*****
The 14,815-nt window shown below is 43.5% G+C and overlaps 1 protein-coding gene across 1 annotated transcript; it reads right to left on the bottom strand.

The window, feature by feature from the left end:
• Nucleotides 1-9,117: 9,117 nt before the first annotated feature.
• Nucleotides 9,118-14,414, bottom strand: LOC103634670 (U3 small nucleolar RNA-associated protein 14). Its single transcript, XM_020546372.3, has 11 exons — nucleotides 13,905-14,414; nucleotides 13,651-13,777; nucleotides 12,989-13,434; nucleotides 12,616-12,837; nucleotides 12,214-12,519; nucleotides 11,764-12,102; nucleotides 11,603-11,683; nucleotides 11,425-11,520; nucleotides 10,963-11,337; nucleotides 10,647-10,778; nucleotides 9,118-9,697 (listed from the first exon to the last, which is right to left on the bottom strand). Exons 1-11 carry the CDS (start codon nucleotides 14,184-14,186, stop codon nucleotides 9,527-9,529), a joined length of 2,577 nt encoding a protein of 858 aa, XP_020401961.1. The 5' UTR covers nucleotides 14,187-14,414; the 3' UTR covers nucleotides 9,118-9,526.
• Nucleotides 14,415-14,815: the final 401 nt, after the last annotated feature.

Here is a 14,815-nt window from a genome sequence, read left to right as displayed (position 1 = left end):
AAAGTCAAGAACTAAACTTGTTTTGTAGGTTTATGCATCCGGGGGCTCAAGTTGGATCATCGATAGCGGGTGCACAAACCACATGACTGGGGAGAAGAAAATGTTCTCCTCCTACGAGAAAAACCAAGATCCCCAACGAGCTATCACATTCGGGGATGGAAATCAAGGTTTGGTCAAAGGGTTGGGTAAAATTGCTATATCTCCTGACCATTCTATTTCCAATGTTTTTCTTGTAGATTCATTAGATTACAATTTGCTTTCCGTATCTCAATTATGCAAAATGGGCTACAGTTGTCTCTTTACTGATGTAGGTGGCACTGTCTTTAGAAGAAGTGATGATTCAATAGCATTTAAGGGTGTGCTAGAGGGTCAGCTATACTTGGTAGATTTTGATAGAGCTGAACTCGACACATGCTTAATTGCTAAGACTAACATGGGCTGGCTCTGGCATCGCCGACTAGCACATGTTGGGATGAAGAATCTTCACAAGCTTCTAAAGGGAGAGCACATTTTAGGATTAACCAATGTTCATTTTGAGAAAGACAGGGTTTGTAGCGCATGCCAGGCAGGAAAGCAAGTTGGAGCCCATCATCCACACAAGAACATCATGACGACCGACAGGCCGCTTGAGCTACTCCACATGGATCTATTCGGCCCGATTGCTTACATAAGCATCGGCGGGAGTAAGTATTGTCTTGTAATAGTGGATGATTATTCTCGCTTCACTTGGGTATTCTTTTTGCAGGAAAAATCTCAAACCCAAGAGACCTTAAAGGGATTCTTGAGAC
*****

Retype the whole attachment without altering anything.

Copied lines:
The 14,815-nt window shown below is 43.5% G+C and overlaps 1 protein-coding gene across 1 annotated transcript; it reads right to left on the bottom strand.

The window, feature by feature from the left end:
• Nucleotides 1-9,117: 9,117 nt before the first annotated feature.
• Nucleotides 9,118-14,414, bottom strand: LOC103634670 (U3 small nucleolar RNA-associated protein 14). Its single transcript, XM_020546372.3, has 11 exons — nucleotides 13,905-14,414; nucleotides 13,651-13,777; nucleotides 12,989-13,434; nucleotides 12,616-12,837; nucleotides 12,214-12,519; nucleotides 11,764-12,102; nucleotides 11,603-11,683; nucleotides 11,425-11,520; nucleotides 10,963-11,337; nucleotides 10,647-10,778; nucleotides 9,118-9,697 (listed from the first exon to the last, which is right to left on the bottom strand). Exons 1-11 carry the CDS (start codon nucleotides 14,184-14,186, stop codon nucleotides 9,527-9,529), a joined length of 2,577 nt encoding a protein of 858 aa, XP_020401961.1. The 5' UTR covers nucleotides 14,187-14,414; the 3' UTR covers nucleotides 9,118-9,526.
• Nucleotides 14,415-14,815: the final 401 nt, after the last annotated feature.

Here is a 14,815-nt window from a genome sequence, read left to right as displayed (position 1 = left end):
AAAGTCAAGAACTAAACTTGTTTTGTAGGTTTATGCATCCGGGGGCTCAAGTTGGATCATCGATAGCGGGTGCACAAACCACATGACTGGGGAGAAGAAAATGTTCTCCTCCTACGAGAAAAACCAAGATCCCCAACGAGCTATCACATTCGGGGATGGAAATCAAGGTTTGGTCAAAGGGTTGGGTAAAATTGCTATATCTCCTGACCATTCTATTTCCAATGTTTTTCTTGTAGATTCATTAGATTACAATTTGCTTTCCGTATCTCAATTATGCAAAATGGGCTACAGTTGTCTCTTTACTGATGTAGGTGGCACTGTCTTTAGAAGAAGTGATGATTCAATAGCATTTAAGGGTGTGCTAGAGGGTCAGCTATACTTGGTAGATTTTGATAGAGCTGAACTCGACACATGCTTAATTGCTAAGACTAACATGGGCTGGCTCTGGCATCGCCGACTAGCACATGTTGGGATGAAGAATCTTCACAAGCTTCTAAAGGGAGAGCACATTTTAGGATTAACCAATGTTCATTTTGAGAAAGACAGGGTTTGTAGCGCATGCCAGGCAGGAAAGCAAGTTGGAGCCCATCATCCACACAAGAACATCATGACGACCGACAGGCCGCTTGAGCTACTCCACATGGATCTATTCGGCCCGATTGCTTACATAAGCATCGGCGGGAGTAAGTATTGTCTTGTAATAGTGGATGATTATTCTCGCTTCACTTGGGTATTCTTTTTGCAGGAAAAATCTCAAACCCAAGAGACCTTAAAGGGATTCTTGAGAC